Point-light facial displays enhance comprehension of speech in noise
Journal/Book: J Speech Hear Res. 1996; 39: 10801 Rockville Pike Rd, Rockville, MD 20852-3279. Amer Speech-Lang-Hearing Assn. 1159-1170.
Abstract: Seeing a talker's face can improve the perception of speech in noise. There is little known about which characteristics of the face are useful for enhancing the degraded signal. In this study, a point-light technique was employed to help isolate the salient kinematic aspects of a visible articulating face. In this technique, fluorescent dots were arranged on the lips, teeth, tongue, cheeks, and jaw of an actor. The actor was videotaped speaking in the dark, so that when shown to observers, only the moving dots were seen. To test whether these reduced images could contribute to the perception of degraded speech, noise-embedded sentences were dubbed with the point-light images at various signal-to-noise ratios. It was found that these images could significantly improve comprehension for adults with normal hearing and that the images became more effective as participants gained experience with the stimuli. These results have implications for uncovering salient visual speech information as well as in the development of telecommunication systems for listeners who are hearing impaired.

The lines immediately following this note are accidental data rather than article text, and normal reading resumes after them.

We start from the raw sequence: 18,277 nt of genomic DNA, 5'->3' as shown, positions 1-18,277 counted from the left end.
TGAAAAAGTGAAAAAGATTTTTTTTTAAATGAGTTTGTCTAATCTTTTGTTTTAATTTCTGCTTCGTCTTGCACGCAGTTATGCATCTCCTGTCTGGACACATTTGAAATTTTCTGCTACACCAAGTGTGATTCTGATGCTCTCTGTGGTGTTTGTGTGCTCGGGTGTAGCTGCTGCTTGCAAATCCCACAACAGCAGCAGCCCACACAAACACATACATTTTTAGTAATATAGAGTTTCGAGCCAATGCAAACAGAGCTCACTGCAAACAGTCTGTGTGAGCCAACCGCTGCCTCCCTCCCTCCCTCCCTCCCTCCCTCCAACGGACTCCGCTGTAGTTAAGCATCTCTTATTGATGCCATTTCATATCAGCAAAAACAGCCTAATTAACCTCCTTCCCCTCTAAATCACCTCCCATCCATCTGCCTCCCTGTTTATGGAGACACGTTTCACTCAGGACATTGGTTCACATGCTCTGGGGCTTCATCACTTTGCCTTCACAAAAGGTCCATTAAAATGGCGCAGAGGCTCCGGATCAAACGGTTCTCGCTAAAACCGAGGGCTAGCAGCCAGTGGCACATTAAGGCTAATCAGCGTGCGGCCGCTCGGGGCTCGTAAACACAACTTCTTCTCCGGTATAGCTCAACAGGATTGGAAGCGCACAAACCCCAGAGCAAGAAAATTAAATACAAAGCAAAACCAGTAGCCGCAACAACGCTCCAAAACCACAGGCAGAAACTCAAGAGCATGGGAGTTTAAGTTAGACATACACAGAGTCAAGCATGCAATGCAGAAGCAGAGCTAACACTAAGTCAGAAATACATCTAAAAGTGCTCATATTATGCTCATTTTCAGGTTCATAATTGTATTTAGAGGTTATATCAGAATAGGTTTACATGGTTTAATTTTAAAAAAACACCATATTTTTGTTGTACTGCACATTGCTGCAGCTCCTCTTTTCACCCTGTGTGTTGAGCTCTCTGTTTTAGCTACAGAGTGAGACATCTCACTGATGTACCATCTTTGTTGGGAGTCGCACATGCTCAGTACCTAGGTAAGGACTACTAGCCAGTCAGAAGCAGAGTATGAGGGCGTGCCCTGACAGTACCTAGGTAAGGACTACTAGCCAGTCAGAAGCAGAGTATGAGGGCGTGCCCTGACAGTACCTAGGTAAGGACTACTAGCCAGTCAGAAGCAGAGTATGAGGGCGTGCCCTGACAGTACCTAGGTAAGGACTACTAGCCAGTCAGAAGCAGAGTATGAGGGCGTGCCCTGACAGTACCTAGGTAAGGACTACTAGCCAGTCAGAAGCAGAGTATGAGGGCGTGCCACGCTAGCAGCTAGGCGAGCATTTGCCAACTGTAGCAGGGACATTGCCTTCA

Note: Article Rosenblum LD, Univ Calif Riverside, Dept Psychol, Riverside,CA 92521 USA
Keyword(s): speechreading; lipreading; point-lights; telecommunication; speech in noise; VISUAL-PERCEPTION; BIOLOGICAL MOTION; LIFTED WEIGHT; RECEPTION; PERFORMANCE; HEARING